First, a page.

Commercial property lease agreements – What you need to know

Commercial lease agreements may appear daunting, especially for newcomers. By their very nature, these contracts entail detailed legal terminology and substantial obligations from both parties.

Comprehending these agreements can spell the difference between a seamless lease and a potential legal headache.

The foundations of commercial lease agreements

A commercial lease agreement is a binding contract between a property owner (lessor) and a business entity (lessee) defining the terms for the business’s use of the owner’s property.

It outlines the duration of the lease, rent amount, payment schedule, and the obligations of each party throughout the lease.

It’s essential to note that commercial leases differ from residential ones, as they fall under fewer consumer protection laws, opening more room for negotiation.

Moreover, these agreements usually span longer durations compared to residential leases, typically ranging from five to 25 years.

The key Elements of a commercial lease agreement include:

Rent and rent reviews

One of the foremost things to scrutinise in a commercial lease agreement is the rent. This cost can be computed per square footage or as a proportion of the business’s earnings.

The contract should also indicate the rent review frequency and the process for conducting these reviews, typically every three to five years.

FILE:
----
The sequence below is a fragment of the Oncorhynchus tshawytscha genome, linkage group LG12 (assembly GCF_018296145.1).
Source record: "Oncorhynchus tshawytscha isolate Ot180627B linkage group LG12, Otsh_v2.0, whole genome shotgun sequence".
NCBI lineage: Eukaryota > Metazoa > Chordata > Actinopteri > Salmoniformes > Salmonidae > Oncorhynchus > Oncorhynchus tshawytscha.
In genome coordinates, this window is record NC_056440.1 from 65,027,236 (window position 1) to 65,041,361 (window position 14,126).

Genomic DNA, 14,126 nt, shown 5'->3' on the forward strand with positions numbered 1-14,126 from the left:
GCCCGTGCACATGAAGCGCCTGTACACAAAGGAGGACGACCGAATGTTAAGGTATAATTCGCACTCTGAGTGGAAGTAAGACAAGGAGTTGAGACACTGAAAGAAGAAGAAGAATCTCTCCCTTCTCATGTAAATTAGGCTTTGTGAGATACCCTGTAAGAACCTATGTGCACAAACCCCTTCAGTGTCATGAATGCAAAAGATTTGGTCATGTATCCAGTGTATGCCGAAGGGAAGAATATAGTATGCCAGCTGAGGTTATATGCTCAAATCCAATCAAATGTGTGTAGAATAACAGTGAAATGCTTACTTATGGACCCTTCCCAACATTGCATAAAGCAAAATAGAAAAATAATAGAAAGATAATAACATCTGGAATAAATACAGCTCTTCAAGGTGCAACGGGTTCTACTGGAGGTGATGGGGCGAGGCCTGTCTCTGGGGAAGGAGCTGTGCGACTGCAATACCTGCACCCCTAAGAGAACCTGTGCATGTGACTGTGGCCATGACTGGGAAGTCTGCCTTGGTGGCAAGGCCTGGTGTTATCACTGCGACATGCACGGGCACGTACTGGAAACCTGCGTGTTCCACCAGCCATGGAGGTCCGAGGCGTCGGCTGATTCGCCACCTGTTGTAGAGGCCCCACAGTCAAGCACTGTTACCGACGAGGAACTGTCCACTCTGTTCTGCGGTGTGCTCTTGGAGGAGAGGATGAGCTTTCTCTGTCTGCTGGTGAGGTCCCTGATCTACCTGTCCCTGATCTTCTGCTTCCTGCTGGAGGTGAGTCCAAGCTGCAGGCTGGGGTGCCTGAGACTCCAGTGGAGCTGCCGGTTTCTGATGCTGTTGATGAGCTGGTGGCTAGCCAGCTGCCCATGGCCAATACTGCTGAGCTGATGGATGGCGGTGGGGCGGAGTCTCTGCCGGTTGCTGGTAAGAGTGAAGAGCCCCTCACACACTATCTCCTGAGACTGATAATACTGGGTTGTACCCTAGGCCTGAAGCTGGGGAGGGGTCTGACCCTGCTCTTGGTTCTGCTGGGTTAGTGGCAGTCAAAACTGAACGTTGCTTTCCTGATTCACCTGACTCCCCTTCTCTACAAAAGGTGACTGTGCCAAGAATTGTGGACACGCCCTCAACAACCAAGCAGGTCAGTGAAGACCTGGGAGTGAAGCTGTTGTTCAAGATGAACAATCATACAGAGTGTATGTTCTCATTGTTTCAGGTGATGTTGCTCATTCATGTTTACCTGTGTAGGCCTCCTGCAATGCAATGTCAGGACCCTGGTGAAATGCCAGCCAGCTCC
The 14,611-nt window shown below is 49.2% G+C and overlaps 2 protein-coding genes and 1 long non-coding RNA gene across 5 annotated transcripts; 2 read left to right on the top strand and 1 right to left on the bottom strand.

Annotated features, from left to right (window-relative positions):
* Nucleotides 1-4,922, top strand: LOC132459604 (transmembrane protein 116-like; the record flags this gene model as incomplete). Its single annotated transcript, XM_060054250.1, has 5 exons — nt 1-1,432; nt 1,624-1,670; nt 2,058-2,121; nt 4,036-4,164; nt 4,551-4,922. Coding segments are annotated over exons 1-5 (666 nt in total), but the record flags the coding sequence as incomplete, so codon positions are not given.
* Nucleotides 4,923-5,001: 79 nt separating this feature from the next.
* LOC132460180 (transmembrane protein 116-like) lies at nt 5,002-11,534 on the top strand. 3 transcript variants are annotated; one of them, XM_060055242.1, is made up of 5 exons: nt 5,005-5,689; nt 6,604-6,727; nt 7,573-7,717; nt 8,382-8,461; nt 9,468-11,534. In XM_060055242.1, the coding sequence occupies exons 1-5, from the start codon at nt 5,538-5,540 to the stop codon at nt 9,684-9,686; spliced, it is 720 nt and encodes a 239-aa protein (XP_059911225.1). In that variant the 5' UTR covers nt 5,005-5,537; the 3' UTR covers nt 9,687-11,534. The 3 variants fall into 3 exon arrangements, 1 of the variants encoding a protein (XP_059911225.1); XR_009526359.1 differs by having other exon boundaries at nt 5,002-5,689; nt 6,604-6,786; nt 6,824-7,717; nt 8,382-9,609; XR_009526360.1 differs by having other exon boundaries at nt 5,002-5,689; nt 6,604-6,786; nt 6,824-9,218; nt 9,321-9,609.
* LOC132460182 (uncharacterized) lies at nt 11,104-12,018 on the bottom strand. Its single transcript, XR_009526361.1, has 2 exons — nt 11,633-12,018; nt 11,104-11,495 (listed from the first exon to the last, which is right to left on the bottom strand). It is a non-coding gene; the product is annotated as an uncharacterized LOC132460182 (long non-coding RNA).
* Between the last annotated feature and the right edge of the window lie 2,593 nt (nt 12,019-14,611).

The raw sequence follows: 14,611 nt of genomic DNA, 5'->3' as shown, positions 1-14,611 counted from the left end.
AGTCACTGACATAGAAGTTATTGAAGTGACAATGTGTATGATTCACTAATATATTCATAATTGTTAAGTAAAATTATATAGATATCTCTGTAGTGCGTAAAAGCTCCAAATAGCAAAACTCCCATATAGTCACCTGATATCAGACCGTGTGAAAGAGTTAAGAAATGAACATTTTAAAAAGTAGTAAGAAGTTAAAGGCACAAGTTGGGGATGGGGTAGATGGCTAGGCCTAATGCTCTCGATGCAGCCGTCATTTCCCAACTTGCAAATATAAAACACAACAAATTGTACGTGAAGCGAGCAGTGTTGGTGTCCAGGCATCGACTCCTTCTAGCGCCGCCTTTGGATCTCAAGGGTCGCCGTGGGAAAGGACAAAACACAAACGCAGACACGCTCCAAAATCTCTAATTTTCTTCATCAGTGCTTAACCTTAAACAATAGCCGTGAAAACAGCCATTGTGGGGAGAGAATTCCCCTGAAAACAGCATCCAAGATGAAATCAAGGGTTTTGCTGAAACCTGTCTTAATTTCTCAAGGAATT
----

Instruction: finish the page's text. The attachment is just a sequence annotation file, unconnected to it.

Lease duration (term)

Commercial leases are often of substantial duration, typically spanning between five and 25 years. This duration, also known as the term, can be negotiated between the lessee and lessor.

Break clauses

Break clauses are a crucial element in a commercial lease agreement. These provisions provide an avenue for the lessee or lessor to terminate the lease prematurely.

The specific circumstances that permit exercising a break clause should be explicitly stated in the contract.

Repairs and maintenance

The contract should clearly delineate who holds the responsibility for the property’s repairs and maintenance.

In a ‘Full Repairing and Insuring Lease’ (FRI lease), the tenant typically shoulders all repair and insurance costs, whereas other lease types may share these responsibilities.

Property use

The lease agreement should specifically outline the property’s permissible use, generally stating the exact business operations or types that can function within the premises.

Any deviation from the specified use without the landlord’s approval could be deemed a contract violation. The property use must also adhere to planning laws and regulations.

Alterations to property use can impact insurance premiums, service costs, and might even necessitate physical modifications to the property.

Therefore, both parties should carefully negotiate this clause, bearing in mind current needs and potential future requirements.

Subletting and lease assignment

The contract should specify whether the tenant can sublet the property or transfer the lease to another party, typically requiring the landlord’s consent.


The lease should stipulate who is accountable for insuring the property and the necessary coverage types.

Legal advice

Given the intricate and long-term nature of commercial lease agreements, it’s sensible to seek legal advice before signing a new contract.

A solicitor can assist in interpreting terms, negotiating more favourable conditions, and ensuring legal compliance.

Understanding commercial lease agreements can be a hurdle, particularly for those new to the commercial real estate landscape.

However, by comprehending the key components of a lease agreement and procuring professional legal advice, you can safeguard your business interests and make informed decisions that bolster your business’s growth and longevity.

If you require advice on leasing a commercial property for your business, please reach out to us today.

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